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trast strangely with the sombre beginnings of civilized life in the American colonies, and the intrepid colonists' struggles for safe independence of thought and action in religious affairs and their sacrifices to maintain it, present a picture unrivalled in the history of the world.
If Ventadour's connection with the history of New France meant nothing else but the fact that he was responsible for the entrance of the Jesuits, he would be illustrious; without them the chronicles of the new world would lose many of their most astonishing chapters. Here were examples of true martyrdom, stories of which we today cannot read without the deepest admiration and emotion.
The writing of history differs radically from all other literary occupations, involving, as it does, the labor of research in quest of necessary data, and in the verification of records and statements, which, though they may possibly occupy but little space on the printed page, must, to possess value, be correct. History indeed depends, for its value preeminently upon its accuracy; alleged facts, hastily collected, carelessly or indifferently thrown together without confirmation are obviously of no real value to the seeker after information, but pernicious and misleading. Realizing the truth of this, the author has endeavored to avoid misconceptions and errors by carefully scrutinizing everything that enters into this history, and confirming, so far as possible, all statements of facts and chronicles of important events.
Legendary lore and tradition, in which our state richly abounds, receives a liberal share of attention, and in such form as will, it is hoped, prove attractive and interesting, and of assistance in reaching a proper understanding of the characteristics and environments of both the savage and the white man.
Any history of a community or of its people would lack one of its most interesting and attractive features which omits personal characteristics and individualism. Reminiscences of every community reveal facts, impressions and experiences of intense human interest, which should add greatly to the value and enlivening detail of a history of the people and times of which it treats. For this feature of these annals of Monroe county the author has been most fortunate in discovering a fund of material, which it is hoped will contribute a measure of readableness and pleasure to the story of the early days, as well as affording an insight into the business and social customs of our ancestors, as a component part of the history of the time in which they lived and flourished. Following this plan, and in order to make the work a well balanced one, the author has invited historical facts, sketches, narratives, personal reminiscences, photographs, views and portraits from his fellow citizens which, with personal interviews, form entertaining chapters of the work.
He wishes in this connection to make grateful acknowledgment, for courtesies and valuable information, as well as for personal sketches, letters and manuscript from a large number of personal friends who have exhibited a most cordial and gratifying interest in the preparation of this work. References have been made to all available collections and historical writings bearing upon this history.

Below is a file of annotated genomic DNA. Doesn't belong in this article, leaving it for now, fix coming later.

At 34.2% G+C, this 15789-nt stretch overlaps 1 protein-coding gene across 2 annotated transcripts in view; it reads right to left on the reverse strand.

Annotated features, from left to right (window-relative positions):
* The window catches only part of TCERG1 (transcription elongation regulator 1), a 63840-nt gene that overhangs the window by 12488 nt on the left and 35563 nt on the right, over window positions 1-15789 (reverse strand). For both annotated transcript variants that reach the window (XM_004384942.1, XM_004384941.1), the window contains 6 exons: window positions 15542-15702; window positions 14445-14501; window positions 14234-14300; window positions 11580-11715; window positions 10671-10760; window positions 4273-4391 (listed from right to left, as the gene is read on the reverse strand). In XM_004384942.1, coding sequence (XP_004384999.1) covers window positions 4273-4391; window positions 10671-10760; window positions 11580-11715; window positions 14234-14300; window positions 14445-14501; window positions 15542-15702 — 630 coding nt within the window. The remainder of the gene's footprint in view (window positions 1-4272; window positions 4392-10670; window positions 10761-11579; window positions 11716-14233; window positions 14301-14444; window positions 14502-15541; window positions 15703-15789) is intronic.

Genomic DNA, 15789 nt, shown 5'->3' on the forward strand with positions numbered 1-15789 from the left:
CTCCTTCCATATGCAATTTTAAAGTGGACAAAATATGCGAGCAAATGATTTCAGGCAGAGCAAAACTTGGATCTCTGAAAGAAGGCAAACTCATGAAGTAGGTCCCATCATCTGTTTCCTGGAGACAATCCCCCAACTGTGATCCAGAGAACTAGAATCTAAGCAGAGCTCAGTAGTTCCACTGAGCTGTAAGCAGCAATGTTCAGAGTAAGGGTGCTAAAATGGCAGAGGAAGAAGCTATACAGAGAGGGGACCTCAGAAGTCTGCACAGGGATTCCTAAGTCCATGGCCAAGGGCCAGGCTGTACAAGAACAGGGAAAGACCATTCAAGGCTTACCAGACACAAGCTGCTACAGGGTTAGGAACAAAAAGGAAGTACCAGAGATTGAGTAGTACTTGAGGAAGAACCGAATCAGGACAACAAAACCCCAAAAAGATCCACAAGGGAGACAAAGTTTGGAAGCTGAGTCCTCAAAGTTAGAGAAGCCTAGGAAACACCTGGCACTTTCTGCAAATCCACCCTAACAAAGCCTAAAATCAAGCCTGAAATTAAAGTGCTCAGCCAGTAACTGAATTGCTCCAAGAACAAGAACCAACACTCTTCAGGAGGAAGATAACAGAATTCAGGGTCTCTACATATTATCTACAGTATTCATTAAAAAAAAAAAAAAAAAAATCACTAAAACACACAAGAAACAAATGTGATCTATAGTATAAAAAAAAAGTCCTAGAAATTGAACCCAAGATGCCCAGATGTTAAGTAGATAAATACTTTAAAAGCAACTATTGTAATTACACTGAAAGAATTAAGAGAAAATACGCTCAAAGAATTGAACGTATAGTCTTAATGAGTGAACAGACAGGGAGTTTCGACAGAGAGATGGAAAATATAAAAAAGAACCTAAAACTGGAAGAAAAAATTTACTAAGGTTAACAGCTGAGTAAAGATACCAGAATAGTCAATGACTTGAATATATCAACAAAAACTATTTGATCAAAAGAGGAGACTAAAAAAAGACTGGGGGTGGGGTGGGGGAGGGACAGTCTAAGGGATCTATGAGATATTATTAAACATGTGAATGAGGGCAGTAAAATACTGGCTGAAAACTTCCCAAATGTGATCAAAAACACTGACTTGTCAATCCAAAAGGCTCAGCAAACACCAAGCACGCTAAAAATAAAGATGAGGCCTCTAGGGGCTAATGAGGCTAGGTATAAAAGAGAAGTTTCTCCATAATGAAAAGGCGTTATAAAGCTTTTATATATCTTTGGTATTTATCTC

He mentions with great pleasure the facilities afforded by the magnificent library of Americana owned by Hon. Clarence M. Burton, of
Detroit, probably one of the most extensive and rare historical collections of American and French manuscripts and printed volumes in this country; the manuscripts and published writings of Gen. Lewis Cass, than whom none was more familiar with the early history of Michigan, or took more intelligent action as a leader and participator in the development of its immense resources; the histories of the experiences of early missionaries, gained from the Jesuit Relations, church records, histories and various other sources, of most thrilling interest; the published writings of Henry R. Schoolcraft, who passed many years among the Indians, studying their customs and habits, their mythology and their failings, an undoubted and accepted authority in all such matters; the journals and diaries of Charlevoix, of Champlain, LaSalle, etc.; Francis Parkman's voluminous works; “The Northwest Under Three Flags,” by Mr. Charles Moore; “The War of 1812,” by Major James Richardson, of the British Army in America; papers and documents of the Michigan Pioneer and Historical Society; the Canadian Archives at Ottawa; Emory Wendell's “History of Banking, Banks, and Bankers of Michigan;" Judge J. V. Campbell's “Outline of Political IIistory of Michigan” and Farmer's “History of Michigan.'
To the courtesy of Hon. Fred 'k C. Martindale, secretary of state; Charles Lanman, a famous historian; Mr. Herbert Bowen, attorney of Detroit; and to Mr. Charles R. Wing, associate editor with his father, T. E. Wing, of an earlier history of Monroe county, for courtesies in the consultation of important war records; to the newspaper press of Monroe; to Mr. Geo. B. Diffenbaugh, for Masonic memoranda; to Prof. R. C. Allen, director of the Michigan Geological and Biological Survey; to all these and many more, acknowledgments are made for interesting and valuable assistance.
JOHN M. BULKLEY.